HC Deb 20 December 1830 vol 1 cc1369-70

Mr. G. Bankes, on the question being again put, said, he wished to take the opportunity to ask a question of the right hon. Gentleman opposite (Sir J. Graham), on the subject of the removal from office of the Under Secretary of State for Ireland. He understood that Mr. Gregory, the Gentleman who filled that office under several successive Administrations, had been dismissed by the present Government. Now, as it was a recognized principle that Undersecretaries, although removable by a new Government, were generally retained for public convenience, and because they were not supposed to be influenced by any political partialities, the dismissal of Mr. Gregory, a man possessed of great experience in his office,; able to serve the public, and willing to continue his services, had excited much: surprise both in England and Ireland. Under such circumstances, and when the; public convenience would have been consulted by retaining Mr. Gregory's services, it was desirable to know, if it was true that he had been removed, on what ground the country had been subjected to the expense of the retiring allowance which that gentleman would be entitled to demand.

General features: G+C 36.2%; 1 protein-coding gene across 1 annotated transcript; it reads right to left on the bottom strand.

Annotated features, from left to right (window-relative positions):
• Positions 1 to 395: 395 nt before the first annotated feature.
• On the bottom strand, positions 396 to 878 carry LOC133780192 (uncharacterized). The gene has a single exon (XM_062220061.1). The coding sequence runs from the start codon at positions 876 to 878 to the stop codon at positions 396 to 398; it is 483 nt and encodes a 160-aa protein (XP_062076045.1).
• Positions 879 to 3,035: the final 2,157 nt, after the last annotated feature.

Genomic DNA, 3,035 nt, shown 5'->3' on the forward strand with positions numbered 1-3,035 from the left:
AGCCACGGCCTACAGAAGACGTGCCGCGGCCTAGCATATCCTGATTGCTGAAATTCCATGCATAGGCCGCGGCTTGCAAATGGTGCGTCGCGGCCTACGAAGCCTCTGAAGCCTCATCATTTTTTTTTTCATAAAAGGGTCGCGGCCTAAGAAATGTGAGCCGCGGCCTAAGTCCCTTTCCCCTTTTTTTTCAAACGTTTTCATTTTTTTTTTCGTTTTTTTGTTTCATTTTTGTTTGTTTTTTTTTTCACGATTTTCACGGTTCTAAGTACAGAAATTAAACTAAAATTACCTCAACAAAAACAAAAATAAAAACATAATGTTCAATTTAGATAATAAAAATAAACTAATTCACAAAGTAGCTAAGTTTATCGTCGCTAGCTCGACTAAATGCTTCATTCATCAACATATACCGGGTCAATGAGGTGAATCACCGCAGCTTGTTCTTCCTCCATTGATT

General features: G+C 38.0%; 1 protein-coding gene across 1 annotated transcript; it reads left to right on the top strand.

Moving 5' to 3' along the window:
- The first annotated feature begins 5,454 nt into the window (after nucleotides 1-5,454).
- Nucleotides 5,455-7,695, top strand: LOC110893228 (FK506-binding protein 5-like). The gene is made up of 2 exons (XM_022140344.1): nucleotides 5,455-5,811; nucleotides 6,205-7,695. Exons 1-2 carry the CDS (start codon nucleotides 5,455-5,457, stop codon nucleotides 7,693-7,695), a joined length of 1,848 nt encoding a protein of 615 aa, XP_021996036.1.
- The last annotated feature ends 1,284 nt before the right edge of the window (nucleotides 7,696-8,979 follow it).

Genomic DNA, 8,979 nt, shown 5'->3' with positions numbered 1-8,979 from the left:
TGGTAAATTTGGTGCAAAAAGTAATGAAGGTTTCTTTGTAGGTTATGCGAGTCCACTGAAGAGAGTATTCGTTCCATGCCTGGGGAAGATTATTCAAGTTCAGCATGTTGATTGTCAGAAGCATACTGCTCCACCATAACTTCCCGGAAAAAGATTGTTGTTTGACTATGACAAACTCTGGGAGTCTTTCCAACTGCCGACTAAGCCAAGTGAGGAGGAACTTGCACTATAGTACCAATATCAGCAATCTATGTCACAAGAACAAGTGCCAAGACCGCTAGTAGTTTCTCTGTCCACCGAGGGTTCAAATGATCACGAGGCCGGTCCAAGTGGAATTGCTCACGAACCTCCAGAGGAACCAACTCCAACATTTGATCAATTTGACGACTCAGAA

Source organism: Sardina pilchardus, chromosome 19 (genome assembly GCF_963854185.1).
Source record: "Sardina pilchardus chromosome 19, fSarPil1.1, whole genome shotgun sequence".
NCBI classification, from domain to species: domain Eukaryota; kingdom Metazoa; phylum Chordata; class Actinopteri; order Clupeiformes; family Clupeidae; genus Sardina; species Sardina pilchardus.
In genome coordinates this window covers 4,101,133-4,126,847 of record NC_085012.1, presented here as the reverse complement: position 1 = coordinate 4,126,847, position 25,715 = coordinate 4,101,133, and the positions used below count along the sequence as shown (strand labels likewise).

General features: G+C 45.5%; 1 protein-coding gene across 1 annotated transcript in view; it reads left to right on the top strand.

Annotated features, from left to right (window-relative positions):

Sir James Graham

said, he should endeavour to give a short answer to the somewhat lengthy question of the hon. Member for Corfe Castle. It was quite true that Mr. Gregory had been removed from the office he held under the late Government, be- cause it was the opinion of the present Ministers that the removal was necessary for the public service, and they had, therefore, taken upon themselves the full responsibility which attached to it. He agreed with the hon. Member, that it was not usual to remove gentlemen placed in the situation of Under Secretary, and he also agreed with him, that one of the reasons for not removing" them was because they were not considered open to political partialities; but the existence of political partiality in the present case was precisely the reason why the removal had taken place.

Mr. Ruthven

approved highly of the conduct of the Ministers on this occasion, and declared, it was absolutely necessary for the good government of Ireland that the office of the Under Secretary of State, which had long been a nest of partiality and party spirit, should be thoroughly cleared.